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Marianne Clift immediately after the attack and a week later. Marianne Clift immediately after the attack and a week later.

Canadian tourist, 68, fights off attacker in Nayarit robbery

'Warrior woman' cites taekwondo and resilience

A 68-year-old woman’s taekwondo skills and resilience saved her life during a home invasion and robbery in a Nayarit beach town.

Canadian visitor Marianne Clift was alone in a vacation home that she and her husband had rented in Bucerias when she was awoken in the early hours of February 18 by a man choking her in her bed.

The retired elementary school teacher and church organist, who had studied taekwondo nearly 20 years prior, said she started “kicking like mad” and scratching and jabbing at the assailant’s face and eyes, but could not cry out because her attacker’s grip was so strong.

Then, Clift said she heard a woman’s voice and the man straddling her responding in Spanish, leading Clift to believe that there were two people in the house. When her attacker briefly loosened his grip, she yelled for help — and then she was knocked out by a punch in the face.

When Clift regained consciousness, her attackers were gone, along with her cellphone, money, passport, identification, bank cards, jewelry and keys to the vacation home. Clift later wondered if she had perhaps been left for dead.

Staggering to the bathroom, Clift saw in the mirror that her eye and cheek were turning purple and blood was gushing from a cut on her cheek.

“I realized I had to get help.”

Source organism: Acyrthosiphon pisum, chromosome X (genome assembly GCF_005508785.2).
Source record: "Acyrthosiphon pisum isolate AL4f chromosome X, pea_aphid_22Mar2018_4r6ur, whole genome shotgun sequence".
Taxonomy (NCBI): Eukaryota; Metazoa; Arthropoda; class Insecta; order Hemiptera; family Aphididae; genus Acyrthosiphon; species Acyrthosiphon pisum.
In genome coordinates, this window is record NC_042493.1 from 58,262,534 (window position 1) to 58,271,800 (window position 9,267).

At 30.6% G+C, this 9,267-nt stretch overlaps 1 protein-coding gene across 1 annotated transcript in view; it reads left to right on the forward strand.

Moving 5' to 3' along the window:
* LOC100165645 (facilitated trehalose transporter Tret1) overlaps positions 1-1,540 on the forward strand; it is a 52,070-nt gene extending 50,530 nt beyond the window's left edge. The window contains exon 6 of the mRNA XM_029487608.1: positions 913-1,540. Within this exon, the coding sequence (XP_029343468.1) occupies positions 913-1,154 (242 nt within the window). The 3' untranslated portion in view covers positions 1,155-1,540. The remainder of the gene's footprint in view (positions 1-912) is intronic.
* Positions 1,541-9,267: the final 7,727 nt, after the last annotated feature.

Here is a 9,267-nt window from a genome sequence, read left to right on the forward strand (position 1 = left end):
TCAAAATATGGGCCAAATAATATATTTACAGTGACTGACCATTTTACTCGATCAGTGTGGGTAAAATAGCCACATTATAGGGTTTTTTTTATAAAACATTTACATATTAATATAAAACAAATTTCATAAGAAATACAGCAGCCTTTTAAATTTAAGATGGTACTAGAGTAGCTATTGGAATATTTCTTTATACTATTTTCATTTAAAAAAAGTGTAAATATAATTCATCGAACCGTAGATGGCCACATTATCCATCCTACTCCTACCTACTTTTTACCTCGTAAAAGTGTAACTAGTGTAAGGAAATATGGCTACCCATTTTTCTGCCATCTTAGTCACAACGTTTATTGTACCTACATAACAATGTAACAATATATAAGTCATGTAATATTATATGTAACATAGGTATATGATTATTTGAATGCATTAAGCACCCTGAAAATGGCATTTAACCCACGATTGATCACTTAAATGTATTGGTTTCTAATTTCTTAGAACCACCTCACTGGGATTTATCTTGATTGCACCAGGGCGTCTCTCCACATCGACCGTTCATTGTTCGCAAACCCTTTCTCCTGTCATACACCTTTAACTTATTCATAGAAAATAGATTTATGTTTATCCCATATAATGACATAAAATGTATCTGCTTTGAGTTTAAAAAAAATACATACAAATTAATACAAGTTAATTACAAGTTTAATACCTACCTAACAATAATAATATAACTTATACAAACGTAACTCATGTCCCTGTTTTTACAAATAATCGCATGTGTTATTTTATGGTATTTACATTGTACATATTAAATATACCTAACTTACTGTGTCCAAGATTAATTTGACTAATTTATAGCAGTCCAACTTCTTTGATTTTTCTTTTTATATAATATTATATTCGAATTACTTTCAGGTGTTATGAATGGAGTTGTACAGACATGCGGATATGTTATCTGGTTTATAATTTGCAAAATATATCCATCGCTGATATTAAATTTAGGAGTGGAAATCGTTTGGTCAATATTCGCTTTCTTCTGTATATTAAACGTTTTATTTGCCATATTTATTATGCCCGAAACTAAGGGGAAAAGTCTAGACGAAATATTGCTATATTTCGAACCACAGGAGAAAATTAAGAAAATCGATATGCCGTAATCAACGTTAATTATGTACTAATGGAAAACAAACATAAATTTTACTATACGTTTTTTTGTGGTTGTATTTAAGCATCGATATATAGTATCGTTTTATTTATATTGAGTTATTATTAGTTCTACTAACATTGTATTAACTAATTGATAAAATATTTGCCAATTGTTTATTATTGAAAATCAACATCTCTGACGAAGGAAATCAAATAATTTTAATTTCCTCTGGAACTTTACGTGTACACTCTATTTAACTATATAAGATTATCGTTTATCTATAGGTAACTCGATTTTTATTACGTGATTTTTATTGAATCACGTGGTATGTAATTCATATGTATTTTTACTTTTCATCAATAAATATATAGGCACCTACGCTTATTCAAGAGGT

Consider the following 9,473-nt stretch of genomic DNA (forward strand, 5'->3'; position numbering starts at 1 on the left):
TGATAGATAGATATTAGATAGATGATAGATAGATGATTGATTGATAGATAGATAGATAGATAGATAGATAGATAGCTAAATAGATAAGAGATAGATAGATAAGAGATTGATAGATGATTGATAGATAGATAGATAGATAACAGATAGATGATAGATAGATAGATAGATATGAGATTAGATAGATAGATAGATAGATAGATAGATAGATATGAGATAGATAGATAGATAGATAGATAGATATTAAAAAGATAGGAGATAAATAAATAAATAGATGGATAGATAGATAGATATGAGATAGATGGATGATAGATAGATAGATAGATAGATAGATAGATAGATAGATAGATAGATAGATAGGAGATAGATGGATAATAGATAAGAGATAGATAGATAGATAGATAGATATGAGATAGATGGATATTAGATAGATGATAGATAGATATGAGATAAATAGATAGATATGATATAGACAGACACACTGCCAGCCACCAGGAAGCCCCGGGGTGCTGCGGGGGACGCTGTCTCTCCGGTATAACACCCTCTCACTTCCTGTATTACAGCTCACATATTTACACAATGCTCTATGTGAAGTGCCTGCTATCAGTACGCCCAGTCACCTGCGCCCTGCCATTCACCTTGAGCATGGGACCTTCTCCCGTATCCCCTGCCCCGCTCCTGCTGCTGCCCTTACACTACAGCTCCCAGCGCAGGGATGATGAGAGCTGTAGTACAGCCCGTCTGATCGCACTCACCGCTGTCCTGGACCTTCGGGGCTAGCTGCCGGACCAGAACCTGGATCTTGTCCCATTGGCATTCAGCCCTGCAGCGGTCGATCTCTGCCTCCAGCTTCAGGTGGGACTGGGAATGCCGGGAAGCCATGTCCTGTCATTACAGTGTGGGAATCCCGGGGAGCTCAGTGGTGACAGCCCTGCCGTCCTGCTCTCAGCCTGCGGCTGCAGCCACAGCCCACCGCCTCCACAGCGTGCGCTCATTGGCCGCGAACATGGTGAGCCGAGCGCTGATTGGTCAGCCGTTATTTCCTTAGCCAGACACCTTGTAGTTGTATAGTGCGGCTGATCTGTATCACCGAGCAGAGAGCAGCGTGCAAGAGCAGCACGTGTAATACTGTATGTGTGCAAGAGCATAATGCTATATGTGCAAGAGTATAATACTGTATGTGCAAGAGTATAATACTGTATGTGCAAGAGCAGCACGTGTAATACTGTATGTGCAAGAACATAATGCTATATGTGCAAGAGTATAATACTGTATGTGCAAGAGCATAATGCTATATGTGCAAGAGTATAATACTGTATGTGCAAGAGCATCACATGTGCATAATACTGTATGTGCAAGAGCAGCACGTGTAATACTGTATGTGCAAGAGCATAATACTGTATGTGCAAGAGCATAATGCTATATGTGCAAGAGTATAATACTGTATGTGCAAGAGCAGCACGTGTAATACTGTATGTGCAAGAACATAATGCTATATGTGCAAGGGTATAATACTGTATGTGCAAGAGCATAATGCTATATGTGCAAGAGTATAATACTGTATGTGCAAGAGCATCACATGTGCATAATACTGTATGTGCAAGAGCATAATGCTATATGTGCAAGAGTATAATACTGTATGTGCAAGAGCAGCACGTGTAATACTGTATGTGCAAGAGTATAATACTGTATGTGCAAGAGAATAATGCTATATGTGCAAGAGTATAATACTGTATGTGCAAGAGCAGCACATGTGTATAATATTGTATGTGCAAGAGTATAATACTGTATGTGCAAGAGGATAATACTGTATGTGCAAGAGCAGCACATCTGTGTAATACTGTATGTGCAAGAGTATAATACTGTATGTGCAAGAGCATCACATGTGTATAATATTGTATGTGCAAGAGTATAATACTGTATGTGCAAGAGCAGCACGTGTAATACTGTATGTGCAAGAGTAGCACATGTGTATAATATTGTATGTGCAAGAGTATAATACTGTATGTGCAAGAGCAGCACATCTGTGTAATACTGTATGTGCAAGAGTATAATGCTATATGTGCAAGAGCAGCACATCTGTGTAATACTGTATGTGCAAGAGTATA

Unable to open the vacation complex’s front gate without her keys, Clift banged on another tenant’s door. She then walked to the home of a cousin who had a home nearby, where she called police.

Clift received six stitches at the hospital emergency room to close the knife wound on her cheek and was also treated for a second knife wound on her elbow and serious bruising on her chest and arm.

Investigators later told Clift that the attacker had climbed over the fence and used a screwdriver to break in through the locked front door of the home. She recalled that when the police saw the amount of blood in the house, the case was escalated to an attempted murder and robbery.

Clift said that news of her ordeal was especially hard on her family and her husband, who had flown back to their home in Sarnia, Canada, on a short business trip the night before the attack.

Clift found a safe place to stay while she filled out police reports and the Canadian embassy helped her secure a temporary passport and fly home.

Though her stitches came out on Monday and the black eye has faded, Clift’s neck and jaw remain severely bruised from the assault.

A frequent visitor to Mexico, Clift said that up until the attack she and her husband had felt safe in Bucerias, a town of about 17,000, and that their rented vacation home’s 12-foot fence and the proximity of a cousin’s house nearby contributed to their sense of security.

Clift said she does not expect the police to find her attackers.

Back home in Sarnia with her family, Clift said that recounting the story has often led her to laughter as well as tears.

“We’re a tough, resilient family,” the self-described “warrior woman” said.

“I have nothing but gratitude to be alive.”

Source: The Observer (en)

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